In 1555 Vasari returned to Florence to serve Duke Cosimo who appointed him architect of the Palazzo Vecchio. In 1563 he founded the Accademia del Disegno – the Grand Duke and Michelangelo were 'capi' of the institution and thirty-six artists were chosen to be members. Bartolomeo Ammanati (1511-92) designed the Collegio Romano for the Society. He also addressed to it in 1582 an open letter, an important document of Counter-Reformation art theory.
When Vasari was in middle age he bought a house in Arezzo. The Casa Vasari, decorated with large wall paintings, showed his success and learning. To his friends he could say: "I was once poor like all of you and now I have three thousand scudi or more; you thought me foolish, but the monks and priests consider me to be a worthy man; I once served you and now I have this servant to wait upon me and take care of this horse; I once wore those rags that are worn by painters who are poor, and now I am clothed in velvet; I once went on foot and now I ride a horse: so. my dear Jacone, everything is going quite well; God be with you." In 1571 he was knighted by Pope Pius. Vasari died in Florence on June 27, 1574. After his death his work at the Uffizi was carried on by Bernardo Buontalenti. The Abbot Pier Antonio Pazzi in the mid-18th century produced a series of copperplate engravings based on Vasari's self-portraits in the Uffizi.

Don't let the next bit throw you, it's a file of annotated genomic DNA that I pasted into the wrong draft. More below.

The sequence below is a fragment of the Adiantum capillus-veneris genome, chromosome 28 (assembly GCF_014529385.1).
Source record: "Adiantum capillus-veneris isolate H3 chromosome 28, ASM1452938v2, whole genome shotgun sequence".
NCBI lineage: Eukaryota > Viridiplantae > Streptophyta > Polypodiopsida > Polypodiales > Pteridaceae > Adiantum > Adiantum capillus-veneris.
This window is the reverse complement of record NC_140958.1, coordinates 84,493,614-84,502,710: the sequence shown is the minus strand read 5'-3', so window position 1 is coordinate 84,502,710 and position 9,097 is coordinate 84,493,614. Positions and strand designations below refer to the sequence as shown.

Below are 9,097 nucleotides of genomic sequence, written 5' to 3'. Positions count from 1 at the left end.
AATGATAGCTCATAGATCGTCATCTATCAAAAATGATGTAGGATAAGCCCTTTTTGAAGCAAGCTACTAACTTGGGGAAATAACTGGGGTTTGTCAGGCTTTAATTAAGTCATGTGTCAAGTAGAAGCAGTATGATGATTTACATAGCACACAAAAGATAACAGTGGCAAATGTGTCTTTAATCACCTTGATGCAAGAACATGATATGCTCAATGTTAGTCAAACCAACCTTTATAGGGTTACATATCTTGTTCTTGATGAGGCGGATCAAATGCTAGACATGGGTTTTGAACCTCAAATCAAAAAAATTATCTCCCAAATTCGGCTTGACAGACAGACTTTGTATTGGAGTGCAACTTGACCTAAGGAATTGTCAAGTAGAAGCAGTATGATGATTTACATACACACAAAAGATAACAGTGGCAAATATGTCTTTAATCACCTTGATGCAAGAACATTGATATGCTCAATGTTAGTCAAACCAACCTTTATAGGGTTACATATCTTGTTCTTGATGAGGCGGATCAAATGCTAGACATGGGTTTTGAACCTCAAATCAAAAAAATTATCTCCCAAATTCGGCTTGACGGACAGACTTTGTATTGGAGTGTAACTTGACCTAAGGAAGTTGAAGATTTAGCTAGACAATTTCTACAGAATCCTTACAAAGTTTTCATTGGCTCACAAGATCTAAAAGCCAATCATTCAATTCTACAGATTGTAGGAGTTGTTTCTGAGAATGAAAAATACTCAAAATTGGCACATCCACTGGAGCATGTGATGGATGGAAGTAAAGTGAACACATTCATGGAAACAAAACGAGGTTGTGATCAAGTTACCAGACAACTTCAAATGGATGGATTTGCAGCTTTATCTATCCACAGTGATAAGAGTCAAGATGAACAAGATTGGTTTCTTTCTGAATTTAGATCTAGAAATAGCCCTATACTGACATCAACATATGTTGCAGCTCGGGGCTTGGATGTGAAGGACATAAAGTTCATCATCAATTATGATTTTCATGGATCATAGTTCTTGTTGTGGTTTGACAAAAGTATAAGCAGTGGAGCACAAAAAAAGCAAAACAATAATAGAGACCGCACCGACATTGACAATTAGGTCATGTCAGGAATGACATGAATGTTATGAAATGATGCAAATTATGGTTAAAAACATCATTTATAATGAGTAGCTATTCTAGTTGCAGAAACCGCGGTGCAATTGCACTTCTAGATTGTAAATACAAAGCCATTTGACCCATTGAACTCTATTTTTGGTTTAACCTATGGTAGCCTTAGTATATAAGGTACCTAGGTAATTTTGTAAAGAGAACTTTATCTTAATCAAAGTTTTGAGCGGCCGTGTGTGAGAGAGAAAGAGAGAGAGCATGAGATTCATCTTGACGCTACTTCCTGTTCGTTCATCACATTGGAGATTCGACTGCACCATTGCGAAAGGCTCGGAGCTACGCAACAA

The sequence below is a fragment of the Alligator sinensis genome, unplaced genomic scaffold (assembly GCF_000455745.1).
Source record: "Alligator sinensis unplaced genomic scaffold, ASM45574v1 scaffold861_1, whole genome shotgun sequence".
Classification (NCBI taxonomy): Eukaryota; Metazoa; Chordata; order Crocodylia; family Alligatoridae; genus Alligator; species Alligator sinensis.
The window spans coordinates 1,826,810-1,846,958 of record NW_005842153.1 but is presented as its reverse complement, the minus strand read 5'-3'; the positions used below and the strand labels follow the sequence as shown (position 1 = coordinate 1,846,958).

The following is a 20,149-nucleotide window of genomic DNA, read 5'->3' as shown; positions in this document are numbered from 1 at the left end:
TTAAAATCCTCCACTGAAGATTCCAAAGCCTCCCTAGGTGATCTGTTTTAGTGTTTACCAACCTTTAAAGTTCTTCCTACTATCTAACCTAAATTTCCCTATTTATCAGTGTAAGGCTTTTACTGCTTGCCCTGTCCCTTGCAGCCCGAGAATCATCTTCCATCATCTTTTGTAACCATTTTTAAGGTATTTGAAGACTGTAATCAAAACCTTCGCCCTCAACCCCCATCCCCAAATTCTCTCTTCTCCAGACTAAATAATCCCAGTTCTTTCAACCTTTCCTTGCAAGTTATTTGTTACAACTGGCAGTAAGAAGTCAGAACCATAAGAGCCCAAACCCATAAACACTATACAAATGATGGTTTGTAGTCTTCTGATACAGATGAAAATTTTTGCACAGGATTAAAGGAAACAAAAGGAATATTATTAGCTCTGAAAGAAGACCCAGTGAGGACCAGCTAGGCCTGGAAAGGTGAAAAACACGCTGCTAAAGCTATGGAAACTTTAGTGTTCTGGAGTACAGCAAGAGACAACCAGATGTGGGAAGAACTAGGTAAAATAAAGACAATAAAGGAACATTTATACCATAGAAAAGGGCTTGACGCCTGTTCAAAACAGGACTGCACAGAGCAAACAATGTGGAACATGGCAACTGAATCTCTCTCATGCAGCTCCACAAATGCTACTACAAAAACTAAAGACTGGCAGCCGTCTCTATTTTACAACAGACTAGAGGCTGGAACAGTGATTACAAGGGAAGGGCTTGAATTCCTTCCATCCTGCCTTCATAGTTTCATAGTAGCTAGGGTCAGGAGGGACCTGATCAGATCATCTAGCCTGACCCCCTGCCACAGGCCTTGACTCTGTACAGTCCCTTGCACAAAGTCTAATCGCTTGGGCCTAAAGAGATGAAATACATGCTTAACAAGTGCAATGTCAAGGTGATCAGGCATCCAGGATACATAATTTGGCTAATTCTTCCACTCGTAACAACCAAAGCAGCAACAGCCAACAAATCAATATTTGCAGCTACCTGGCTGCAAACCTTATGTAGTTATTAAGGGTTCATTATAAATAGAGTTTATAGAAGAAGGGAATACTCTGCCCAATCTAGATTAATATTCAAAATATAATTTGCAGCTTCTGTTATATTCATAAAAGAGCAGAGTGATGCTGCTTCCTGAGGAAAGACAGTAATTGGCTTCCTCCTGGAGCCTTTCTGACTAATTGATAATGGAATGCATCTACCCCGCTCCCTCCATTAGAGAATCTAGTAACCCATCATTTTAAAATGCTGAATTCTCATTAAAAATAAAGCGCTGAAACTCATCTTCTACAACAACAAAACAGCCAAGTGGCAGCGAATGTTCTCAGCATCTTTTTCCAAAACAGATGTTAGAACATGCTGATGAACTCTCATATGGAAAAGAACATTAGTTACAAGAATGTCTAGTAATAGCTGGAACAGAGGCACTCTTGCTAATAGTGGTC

For further reading: The Life of Giorgio Vasari by Robert W. Carden (1910); Classic Art by H. Wölfflin (1952, first published in 1899); Artistic Theory in Italy 1450-1600 by A. Blunt (1956); Vasari's Life and Lives by Einar Rud (1963); Renaissance Architecture by Peter Murray (1971); Giorgio Vasari: The Man and the Book by T.S.R. Boase (1979); Theories of Art: From Plato to Winkelmann by Moshe Barasch (1985); Giorgio Vasari: Architect and Courtier by Leon Satkowski (1994); Giorgio Vasari: Art and History by Patricia Lee Rubin (1995); Vasari's Florence: Artists and Literati at the Medicean Court, ed. Philip Jacks (1998); Victims and Villains in Vasari's Lives by Andrew Ladis (2008); Giorgio Vasari: Artistic and Emblematic Manifestations by Liana De Girolami Cheney (2012); Vasari and the Renaissance Print by Sharon Gregory (2012); Giorgio Vasari and the Birth of the Museum, edited by Maia Wellington Gahtan (2014) - For further information: The Catholic Encyclopedia